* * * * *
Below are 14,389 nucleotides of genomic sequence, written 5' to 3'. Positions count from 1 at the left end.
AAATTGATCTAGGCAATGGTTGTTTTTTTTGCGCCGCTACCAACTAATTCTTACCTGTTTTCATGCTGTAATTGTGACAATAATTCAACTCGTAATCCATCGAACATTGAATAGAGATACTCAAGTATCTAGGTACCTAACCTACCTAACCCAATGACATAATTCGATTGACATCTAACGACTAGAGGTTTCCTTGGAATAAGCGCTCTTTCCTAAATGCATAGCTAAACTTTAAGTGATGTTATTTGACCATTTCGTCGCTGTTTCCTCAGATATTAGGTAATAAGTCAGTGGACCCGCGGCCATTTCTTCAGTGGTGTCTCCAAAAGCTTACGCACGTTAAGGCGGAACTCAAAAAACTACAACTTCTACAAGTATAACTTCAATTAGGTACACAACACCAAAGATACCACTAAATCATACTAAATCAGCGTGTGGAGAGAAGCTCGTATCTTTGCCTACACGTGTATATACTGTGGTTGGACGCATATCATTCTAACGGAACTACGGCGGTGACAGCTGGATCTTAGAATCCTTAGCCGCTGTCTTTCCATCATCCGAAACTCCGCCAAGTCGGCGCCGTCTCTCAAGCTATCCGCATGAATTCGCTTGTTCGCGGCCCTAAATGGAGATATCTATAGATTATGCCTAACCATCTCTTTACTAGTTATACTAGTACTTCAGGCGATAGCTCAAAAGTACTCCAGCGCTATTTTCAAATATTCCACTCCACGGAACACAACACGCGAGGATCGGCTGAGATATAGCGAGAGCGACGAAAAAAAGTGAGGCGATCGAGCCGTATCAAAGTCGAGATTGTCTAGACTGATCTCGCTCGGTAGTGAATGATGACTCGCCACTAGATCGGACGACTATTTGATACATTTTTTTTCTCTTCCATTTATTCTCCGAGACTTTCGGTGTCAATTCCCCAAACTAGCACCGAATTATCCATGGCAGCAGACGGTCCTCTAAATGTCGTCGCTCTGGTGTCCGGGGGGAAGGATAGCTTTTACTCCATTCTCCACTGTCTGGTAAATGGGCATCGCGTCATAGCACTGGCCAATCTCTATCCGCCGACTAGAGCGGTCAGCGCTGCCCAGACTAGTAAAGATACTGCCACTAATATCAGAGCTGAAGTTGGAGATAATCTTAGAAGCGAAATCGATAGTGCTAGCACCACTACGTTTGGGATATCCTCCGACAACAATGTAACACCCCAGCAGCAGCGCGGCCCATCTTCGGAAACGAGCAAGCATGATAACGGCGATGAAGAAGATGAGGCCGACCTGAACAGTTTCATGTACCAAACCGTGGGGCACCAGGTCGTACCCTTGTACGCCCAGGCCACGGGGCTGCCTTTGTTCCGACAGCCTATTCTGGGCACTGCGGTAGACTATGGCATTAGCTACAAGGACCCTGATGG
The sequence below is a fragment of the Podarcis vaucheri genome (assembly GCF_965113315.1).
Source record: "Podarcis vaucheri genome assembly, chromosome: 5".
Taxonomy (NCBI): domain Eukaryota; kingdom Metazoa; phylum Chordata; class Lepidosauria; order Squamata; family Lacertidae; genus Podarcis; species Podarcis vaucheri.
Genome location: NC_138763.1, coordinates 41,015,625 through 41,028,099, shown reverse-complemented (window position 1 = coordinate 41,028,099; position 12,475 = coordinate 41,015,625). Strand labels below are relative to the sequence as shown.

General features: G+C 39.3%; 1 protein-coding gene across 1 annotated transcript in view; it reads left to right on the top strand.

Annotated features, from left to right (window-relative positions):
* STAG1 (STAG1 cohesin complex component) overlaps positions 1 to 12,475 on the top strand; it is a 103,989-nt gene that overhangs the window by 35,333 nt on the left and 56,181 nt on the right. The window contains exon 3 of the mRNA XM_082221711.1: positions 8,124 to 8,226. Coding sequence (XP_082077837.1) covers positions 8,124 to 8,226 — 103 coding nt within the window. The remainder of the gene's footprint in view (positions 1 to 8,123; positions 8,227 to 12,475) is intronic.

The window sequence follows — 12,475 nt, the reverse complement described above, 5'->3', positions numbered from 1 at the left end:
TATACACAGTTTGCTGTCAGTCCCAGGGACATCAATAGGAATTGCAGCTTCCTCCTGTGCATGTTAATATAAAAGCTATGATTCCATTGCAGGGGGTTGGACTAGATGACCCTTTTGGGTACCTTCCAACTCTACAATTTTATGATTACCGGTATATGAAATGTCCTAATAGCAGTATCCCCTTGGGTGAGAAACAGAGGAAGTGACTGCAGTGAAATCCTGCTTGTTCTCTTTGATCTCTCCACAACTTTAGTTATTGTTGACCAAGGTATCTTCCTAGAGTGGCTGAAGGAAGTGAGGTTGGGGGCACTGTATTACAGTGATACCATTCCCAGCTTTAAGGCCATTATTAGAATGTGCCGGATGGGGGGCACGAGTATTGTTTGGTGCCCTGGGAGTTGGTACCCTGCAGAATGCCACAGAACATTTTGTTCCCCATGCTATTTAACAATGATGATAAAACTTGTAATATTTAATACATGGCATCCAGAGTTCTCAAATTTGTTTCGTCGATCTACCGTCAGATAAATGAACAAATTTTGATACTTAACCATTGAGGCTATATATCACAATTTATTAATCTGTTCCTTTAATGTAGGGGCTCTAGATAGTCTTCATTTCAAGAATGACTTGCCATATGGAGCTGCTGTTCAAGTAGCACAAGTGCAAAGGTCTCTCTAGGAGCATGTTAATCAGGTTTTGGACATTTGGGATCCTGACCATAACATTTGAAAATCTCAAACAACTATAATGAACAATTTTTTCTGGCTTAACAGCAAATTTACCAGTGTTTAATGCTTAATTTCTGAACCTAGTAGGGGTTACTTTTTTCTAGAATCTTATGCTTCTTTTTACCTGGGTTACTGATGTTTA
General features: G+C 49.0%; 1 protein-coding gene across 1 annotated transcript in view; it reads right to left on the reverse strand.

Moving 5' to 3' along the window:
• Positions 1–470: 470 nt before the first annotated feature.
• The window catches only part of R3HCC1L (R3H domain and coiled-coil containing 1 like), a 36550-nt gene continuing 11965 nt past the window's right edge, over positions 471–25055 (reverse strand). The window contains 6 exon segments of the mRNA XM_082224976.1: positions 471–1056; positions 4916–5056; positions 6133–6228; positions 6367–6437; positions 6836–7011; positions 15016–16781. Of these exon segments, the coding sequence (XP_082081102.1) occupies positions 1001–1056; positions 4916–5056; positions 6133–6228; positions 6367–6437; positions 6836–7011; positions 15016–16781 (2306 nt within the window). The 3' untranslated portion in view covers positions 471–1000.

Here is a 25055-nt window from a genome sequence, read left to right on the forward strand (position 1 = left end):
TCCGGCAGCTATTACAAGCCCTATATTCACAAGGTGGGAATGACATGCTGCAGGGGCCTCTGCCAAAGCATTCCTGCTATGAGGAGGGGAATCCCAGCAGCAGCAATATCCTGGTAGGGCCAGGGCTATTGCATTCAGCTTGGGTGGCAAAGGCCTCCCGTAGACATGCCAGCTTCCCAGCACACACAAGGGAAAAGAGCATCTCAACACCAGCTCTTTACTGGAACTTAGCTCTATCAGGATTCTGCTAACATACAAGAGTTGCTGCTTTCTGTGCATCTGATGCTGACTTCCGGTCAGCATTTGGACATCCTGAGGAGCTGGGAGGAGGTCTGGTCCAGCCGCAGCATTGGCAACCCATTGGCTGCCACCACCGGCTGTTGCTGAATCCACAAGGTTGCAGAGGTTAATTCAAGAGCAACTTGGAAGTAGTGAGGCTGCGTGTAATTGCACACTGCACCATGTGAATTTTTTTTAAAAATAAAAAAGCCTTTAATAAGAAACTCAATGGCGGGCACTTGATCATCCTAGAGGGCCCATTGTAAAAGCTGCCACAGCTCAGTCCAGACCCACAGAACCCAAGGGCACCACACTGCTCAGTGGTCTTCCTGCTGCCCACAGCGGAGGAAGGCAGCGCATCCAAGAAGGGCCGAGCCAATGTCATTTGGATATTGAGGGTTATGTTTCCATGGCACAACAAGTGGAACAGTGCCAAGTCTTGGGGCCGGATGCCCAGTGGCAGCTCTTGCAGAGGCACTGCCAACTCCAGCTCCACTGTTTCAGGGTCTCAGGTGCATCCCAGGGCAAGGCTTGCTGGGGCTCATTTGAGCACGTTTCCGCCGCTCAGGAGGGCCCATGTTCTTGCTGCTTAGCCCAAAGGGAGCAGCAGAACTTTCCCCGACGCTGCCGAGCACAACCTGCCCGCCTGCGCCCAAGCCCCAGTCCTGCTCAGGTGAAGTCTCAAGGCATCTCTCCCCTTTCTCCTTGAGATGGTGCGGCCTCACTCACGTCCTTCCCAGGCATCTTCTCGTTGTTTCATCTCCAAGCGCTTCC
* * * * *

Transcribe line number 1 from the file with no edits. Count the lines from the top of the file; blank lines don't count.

Below are 14,389 nucleotides of genomic sequence, written 5' to 3'. Positions count from 1 at the left end.